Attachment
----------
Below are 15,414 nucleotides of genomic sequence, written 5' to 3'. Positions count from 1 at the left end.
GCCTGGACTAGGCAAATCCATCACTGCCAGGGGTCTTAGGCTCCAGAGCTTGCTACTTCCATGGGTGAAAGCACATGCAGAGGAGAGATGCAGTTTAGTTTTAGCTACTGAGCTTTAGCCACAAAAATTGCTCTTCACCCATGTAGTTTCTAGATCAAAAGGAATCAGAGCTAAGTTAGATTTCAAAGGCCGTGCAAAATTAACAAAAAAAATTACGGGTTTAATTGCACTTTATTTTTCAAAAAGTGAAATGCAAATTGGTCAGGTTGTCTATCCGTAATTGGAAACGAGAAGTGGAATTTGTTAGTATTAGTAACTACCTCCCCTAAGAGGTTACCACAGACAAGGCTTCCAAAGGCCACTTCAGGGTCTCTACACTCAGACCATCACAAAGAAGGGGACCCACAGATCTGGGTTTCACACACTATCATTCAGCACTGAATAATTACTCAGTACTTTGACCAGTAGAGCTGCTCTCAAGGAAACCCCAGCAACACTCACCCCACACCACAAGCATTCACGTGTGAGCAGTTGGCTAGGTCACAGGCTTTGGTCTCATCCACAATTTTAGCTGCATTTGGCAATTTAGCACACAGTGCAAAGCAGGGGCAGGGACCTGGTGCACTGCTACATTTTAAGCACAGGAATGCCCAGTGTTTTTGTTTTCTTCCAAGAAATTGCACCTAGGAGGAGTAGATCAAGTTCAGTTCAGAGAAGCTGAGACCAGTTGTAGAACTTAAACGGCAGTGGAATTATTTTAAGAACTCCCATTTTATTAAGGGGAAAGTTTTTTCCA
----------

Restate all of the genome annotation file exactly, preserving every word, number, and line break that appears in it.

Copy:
Below are 15,414 nucleotides of genomic sequence, written 5' to 3'. Positions count from 1 at the left end.
GCCTGGACTAGGCAAATCCATCACTGCCAGGGGTCTTAGGCTCCAGAGCTTGCTACTTCCATGGGTGAAAGCACATGCAGAGGAGAGATGCAGTTTAGTTTTAGCTACTGAGCTTTAGCCACAAAAATTGCTCTTCACCCATGTAGTTTCTAGATCAAAAGGAATCAGAGCTAAGTTAGATTTCAAAGGCCGTGCAAAATTAACAAAAAAAATTACGGGTTTAATTGCACTTTATTTTTCAAAAAGTGAAATGCAAATTGGTCAGGTTGTCTATCCGTAATTGGAAACGAGAAGTGGAATTTGTTAGTATTAGTAACTACCTCCCCTAAGAGGTTACCACAGACAAGGCTTCCAAAGGCCACTTCAGGGTCTCTACACTCAGACCATCACAAAGAAGGGGACCCACAGATCTGGGTTTCACACACTATCATTCAGCACTGAATAATTACTCAGTACTTTGACCAGTAGAGCTGCTCTCAAGGAAACCCCAGCAACACTCACCCCACACCACAAGCATTCACGTGTGAGCAGTTGGCTAGGTCACAGGCTTTGGTCTCATCCACAATTTTAGCTGCATTTGGCAATTTAGCACACAGTGCAAAGCAGGGGCAGGGACCTGGTGCACTGCTACATTTTAAGCACAGGAATGCCCAGTGTTTTTGTTTTCTTCCAAGAAATTGCACCTAGGAGGAGTAGATCAAGTTCAGTTCAGAGAAGCTGAGACCAGTTGTAGAACTTAAACGGCAGTGGAATTATTTTAAGAACTCCCATTTTATTAAGGGGAAAGTTTTTTCCA